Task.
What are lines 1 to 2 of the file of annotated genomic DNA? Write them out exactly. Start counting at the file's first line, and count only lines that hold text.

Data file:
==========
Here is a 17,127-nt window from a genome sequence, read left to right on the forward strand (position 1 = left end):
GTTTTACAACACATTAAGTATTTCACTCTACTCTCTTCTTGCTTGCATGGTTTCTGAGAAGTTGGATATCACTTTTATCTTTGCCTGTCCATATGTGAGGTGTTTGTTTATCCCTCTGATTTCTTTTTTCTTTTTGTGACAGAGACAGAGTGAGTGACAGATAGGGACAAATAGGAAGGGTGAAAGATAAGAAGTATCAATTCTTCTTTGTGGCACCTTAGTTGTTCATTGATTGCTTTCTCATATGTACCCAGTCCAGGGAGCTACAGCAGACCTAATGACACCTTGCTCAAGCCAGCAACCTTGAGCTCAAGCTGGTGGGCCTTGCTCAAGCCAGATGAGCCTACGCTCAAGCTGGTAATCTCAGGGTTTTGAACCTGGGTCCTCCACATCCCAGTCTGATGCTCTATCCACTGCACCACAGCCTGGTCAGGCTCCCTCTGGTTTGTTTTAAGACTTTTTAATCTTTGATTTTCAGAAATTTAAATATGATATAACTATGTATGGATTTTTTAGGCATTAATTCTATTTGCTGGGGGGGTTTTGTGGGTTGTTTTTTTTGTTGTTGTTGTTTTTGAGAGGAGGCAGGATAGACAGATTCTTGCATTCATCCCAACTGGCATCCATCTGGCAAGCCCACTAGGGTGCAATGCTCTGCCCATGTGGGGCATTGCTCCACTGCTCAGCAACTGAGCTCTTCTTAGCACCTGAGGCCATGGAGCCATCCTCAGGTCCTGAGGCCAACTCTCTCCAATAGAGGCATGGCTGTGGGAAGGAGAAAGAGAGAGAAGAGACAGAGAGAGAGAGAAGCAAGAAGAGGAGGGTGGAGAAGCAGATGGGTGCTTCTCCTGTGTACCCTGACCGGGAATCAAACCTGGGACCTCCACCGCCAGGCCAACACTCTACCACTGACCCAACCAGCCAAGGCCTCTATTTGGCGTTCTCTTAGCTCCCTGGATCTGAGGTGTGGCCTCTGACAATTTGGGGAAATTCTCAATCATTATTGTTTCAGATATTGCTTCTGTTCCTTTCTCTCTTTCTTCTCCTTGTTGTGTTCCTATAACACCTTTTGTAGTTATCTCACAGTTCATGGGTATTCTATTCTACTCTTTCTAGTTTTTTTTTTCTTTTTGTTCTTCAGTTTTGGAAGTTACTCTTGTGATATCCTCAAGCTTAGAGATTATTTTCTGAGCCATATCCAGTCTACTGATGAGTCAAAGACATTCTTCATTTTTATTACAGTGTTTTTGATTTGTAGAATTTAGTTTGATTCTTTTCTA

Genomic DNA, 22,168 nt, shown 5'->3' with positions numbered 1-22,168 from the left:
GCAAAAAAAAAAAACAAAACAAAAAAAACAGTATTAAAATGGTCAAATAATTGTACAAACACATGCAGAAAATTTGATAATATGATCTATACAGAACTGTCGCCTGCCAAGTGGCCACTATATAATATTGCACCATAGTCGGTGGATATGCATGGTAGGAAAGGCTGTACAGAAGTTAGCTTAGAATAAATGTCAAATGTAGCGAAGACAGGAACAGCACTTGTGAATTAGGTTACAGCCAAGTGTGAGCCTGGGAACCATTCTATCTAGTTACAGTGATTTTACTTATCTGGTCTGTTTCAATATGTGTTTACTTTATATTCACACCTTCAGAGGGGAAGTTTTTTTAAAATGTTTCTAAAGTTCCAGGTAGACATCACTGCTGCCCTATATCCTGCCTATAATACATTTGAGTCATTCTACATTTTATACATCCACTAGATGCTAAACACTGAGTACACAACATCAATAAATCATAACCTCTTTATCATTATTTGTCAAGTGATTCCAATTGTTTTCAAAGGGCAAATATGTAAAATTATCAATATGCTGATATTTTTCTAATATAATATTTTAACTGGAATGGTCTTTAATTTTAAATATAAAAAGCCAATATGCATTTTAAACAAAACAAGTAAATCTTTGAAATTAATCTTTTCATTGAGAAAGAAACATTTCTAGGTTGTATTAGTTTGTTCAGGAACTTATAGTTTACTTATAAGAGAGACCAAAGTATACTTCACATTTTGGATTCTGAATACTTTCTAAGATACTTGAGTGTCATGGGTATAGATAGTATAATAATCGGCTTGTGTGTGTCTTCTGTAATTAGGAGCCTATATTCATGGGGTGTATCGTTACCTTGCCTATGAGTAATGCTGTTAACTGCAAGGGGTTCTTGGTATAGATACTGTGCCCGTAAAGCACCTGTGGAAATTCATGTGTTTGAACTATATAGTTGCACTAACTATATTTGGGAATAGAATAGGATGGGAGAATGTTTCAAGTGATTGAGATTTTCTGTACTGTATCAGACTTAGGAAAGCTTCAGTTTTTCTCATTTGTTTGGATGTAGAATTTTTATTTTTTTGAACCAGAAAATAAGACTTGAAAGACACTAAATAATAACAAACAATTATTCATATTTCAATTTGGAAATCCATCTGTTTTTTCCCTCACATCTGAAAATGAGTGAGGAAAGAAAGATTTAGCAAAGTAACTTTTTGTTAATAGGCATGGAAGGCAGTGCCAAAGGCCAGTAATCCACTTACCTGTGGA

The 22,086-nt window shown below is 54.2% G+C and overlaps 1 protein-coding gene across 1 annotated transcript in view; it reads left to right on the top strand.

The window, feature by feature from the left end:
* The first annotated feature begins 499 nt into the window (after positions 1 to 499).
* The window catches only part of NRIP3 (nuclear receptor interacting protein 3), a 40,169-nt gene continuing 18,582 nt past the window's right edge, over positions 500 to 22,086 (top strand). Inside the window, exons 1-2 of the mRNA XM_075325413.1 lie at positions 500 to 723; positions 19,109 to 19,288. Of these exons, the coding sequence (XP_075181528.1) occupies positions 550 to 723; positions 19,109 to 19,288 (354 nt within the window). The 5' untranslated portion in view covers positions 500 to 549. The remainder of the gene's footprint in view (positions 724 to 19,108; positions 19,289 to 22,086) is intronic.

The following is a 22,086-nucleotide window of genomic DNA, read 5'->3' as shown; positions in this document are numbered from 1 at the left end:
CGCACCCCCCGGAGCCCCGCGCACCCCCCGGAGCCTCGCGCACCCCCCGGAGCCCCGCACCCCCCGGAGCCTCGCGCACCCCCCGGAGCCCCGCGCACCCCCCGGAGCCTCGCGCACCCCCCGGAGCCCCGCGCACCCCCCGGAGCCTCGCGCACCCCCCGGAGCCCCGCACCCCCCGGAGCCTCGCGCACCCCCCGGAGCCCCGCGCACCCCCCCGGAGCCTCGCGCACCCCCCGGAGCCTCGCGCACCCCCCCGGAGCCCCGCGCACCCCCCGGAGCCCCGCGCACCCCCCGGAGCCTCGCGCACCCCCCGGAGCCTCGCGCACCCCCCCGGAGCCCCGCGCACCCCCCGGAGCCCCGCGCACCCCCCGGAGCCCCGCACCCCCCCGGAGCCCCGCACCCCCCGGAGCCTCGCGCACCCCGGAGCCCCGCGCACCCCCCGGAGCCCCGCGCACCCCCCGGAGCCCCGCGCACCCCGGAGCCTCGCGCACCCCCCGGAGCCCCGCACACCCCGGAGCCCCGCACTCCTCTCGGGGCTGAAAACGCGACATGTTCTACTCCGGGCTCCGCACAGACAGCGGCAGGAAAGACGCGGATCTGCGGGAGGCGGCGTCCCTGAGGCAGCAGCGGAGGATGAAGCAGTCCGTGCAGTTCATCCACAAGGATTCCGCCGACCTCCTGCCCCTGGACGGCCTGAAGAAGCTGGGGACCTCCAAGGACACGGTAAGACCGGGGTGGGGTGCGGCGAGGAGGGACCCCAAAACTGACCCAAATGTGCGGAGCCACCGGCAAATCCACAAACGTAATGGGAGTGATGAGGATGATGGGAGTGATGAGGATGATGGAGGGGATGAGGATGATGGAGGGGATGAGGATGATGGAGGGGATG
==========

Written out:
Here is a 17,127-nt window from a genome sequence, read left to right on the forward strand (position 1 = left end):
GTTTTACAACACATTAAGTATTTCACTCTACTCTCTTCTTGCTTGCATGGTTTCTGAGAAGTTGGATATCACTTTTATCTTTGCCTGTCCATATGTGAGGTGTTTGTTTATCCCTCTGATTTCTTTTTTCTTTTTGTGACAGAGACAGAGTGAGTGACAGATAGGGACAAATAGGAAGGGTGAAAGATAAGAAGTATCAATTCTTCTTTGTGGCACCTTAGTTGTTCATTGATTGCTTTCTCATATGTACCCAGTCCAGGGAGCTACAGCAGACCTAATGACACCTTGCTCAAGCCAGCAACCTTGAGCTCAAGCTGGTGGGCCTTGCTCAAGCCAGATGAGCCTACGCTCAAGCTGGTAATCTCAGGGTTTTGAACCTGGGTCCTCCACATCCCAGTCTGATGCTCTATCCACTGCACCACAGCCTGGTCAGGCTCCCTCTGGTTTGTTTTAAGACTTTTTAATCTTTGATTTTCAGAAATTTAAATATGATATAACTATGTATGGATTTTTTAGGCATTAATTCTATTTGCTGGGGGGGTTTTGTGGGTTGTTTTTTTTGTTGTTGTTGTTTTTGAGAGGAGGCAGGATAGACAGATTCTTGCATTCATCCCAACTGGCATCCATCTGGCAAGCCCACTAGGGTGCAATGCTCTGCCCATGTGGGGCATTGCTCCACTGCTCAGCAACTGAGCTCTTCTTAGCACCTGAGGCCATGGAGCCATCCTCAGGTCCTGAGGCCAACTCTCTCCAATAGAGGCATGGCTGTGGGAAGGAGAAAGAGAGAGAAGAGACAGAGAGAGAGAGAAGCAAGAAGAGGAGGGTGGAGAAGCAGATGGGTGCTTCTCCTGTGTACCCTGACCGGGAATCAAACCTGGGACCTCCACCGCCAGGCCAACACTCTACCACTGACCCAACCAGCCAAGGCCTCTATTTGGCGTTCTCTTAGCTCCCTGGATCTGAGGTGTGGCCTCTGACAATTTGGGGAAATTCTCAATCATTATTGTTTCAGATATTGCTTCTGTTCCTTTCTCTCTTTCTTCTCCTTGTTGTGTTCCTATAACACCTTTTGTAGTTATCTCACAGTTCATGGGTATTCTATTCTACTCTTTCTAGTTTTTTTTTTCTTTTTGTTCTTCAGTTTTGGAAGTTACTCTTGTGATATCCTCAAGCTTAGAGATTATTTTCTGAGCCATATCCAGTCTACTGATGAGTCAAAGACATTCTTCATTTTTATTACAGTGTTTTTGATTTGTAGAATTTAGTTTGATTCTTTTCTA